And he’s seeking out the kind of people who are ready to embrace that kind of micro-economy. “Most developers build a community and make people fit into it,” Smith says. “We’re finding the people and making the community fit them.” He’s placing coworking spaces right next to living spaces, for a close-knit experience. “It’s something to inspire creativity, to think differently about what you can do with building blocks,” he says. The shipping containers and existing buildings are meant to meld together as if they were planned and built at the same time, while they breathe new life into a tired part of the city. “We’re revamping an old section of town,” says Boisse, the interior designer. “It’s a huge deal, to have the resources, the vision and the heart to want to do something about that.”

It may be Wilmington’s first Cargo District, but it’s also the city’s first urban market and coworking village. The developer is in discussion with restaurateurs, food trucks and a commissary kitchen, in an effort to support local startups. “We’re looking at a public, shared space that meets the health code, so food trucks can prep their food there and take it out with them,” Kristof says.

In August 2016, Kristof’s two companies became the Cargo District’s first tenants. Inside his Coworx space are a number of small businesses that form a key core of retailers and service companies. Among them are a health care firm, a car detailer and a publisher. “The focus is to help small businesses benefit themselves,” he says. “We’re trying to design spaces that fit like-minded small businesses that thrive — to be a stepping stone to greater things for these companies.”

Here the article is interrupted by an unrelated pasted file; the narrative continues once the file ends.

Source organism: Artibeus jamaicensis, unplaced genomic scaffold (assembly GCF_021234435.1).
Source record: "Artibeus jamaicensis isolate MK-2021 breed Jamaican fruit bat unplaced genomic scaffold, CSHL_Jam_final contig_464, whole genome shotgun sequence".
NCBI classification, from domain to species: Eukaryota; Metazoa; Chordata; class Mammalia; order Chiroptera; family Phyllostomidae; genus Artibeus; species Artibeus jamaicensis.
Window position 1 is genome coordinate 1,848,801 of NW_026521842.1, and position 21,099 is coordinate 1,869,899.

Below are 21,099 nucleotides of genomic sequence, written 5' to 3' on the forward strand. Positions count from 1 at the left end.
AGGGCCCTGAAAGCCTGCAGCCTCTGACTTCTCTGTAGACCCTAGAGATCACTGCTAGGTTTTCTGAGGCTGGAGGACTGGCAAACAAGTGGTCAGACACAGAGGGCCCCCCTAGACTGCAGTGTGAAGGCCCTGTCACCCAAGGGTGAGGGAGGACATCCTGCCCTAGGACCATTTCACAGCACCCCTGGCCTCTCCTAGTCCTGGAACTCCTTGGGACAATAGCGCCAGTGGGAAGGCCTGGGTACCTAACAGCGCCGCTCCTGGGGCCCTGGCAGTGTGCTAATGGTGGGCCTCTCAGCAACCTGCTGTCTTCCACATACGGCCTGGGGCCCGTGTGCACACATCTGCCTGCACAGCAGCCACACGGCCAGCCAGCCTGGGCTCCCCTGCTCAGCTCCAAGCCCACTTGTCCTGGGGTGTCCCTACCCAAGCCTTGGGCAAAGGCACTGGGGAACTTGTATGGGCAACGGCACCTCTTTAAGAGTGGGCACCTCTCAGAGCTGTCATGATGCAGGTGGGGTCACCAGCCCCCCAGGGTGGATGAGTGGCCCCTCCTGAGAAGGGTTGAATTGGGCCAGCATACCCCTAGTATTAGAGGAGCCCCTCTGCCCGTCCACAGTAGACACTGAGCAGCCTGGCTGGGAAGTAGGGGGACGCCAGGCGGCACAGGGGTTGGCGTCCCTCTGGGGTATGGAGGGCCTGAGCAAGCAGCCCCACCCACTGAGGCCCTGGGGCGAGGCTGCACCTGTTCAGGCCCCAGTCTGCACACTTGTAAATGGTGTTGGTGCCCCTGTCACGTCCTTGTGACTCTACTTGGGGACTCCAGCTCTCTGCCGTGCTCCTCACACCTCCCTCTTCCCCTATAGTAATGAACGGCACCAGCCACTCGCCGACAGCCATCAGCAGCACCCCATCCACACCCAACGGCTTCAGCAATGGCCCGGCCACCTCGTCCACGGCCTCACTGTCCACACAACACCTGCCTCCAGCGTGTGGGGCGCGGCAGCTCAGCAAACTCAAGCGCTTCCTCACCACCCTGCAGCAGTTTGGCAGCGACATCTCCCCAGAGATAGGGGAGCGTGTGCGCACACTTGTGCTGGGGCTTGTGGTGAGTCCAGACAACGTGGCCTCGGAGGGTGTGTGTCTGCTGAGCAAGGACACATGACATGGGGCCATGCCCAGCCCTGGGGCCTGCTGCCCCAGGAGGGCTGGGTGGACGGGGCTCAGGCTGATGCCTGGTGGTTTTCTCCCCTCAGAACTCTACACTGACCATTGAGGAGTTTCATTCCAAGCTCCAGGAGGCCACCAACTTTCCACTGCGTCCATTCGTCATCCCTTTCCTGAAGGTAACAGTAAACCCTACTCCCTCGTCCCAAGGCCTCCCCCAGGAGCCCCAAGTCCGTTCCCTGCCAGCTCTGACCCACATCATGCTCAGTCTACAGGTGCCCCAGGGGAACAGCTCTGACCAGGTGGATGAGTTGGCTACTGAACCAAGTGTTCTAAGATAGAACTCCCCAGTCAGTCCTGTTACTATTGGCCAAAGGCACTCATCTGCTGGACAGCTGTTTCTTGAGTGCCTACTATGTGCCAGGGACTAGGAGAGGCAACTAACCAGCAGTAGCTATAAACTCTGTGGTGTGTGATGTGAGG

The Cargo District’s first phase calls for two-story apartments, built from 18 containers, 20 feet in length. They’ll offer 600 square feet of living space, a full-size kitchen, bath, living room, bedroom, garden, paved patio, private balcony and off-street parking. Rents will run between $900 to $1,000 monthly. “We’re making it affordable,” says Chase.

The second phase is intended to include the commissary kitchen and a food truck park. Phase three will add 50 to 70 more three-story apartments built from 20-, 40- and 45-foot containers, with about1,000 square feet of living space. A bonus will be “Food Truck Friday at the Cargo District” in the community’s food truck park — something Smith and company have already established, sans park at the moment.

The Architecture

Castle Street is designated an art and antiques district, so the Cargo District architecture will complement that distinction — and take it a step further. “We want architecture that will be fascinating,” says marketing director Chase. “Instead of just looking at art, you’ll get to live in art and that’s not something people get to do every day.” The new apartments will be low-maintenance, urban-chic and high-end. They’re not the usual shipping container housing solution — a series of stacked metal boxes with vinyl windows and doors punched into their corrugated steel skins. Instead, these will offer clean and contemporary lines. “It’s up-cycled modern architecture,” she says. “Normally, shipping containers are not aesthetically pleasing, but this merges functionality, art and architecture.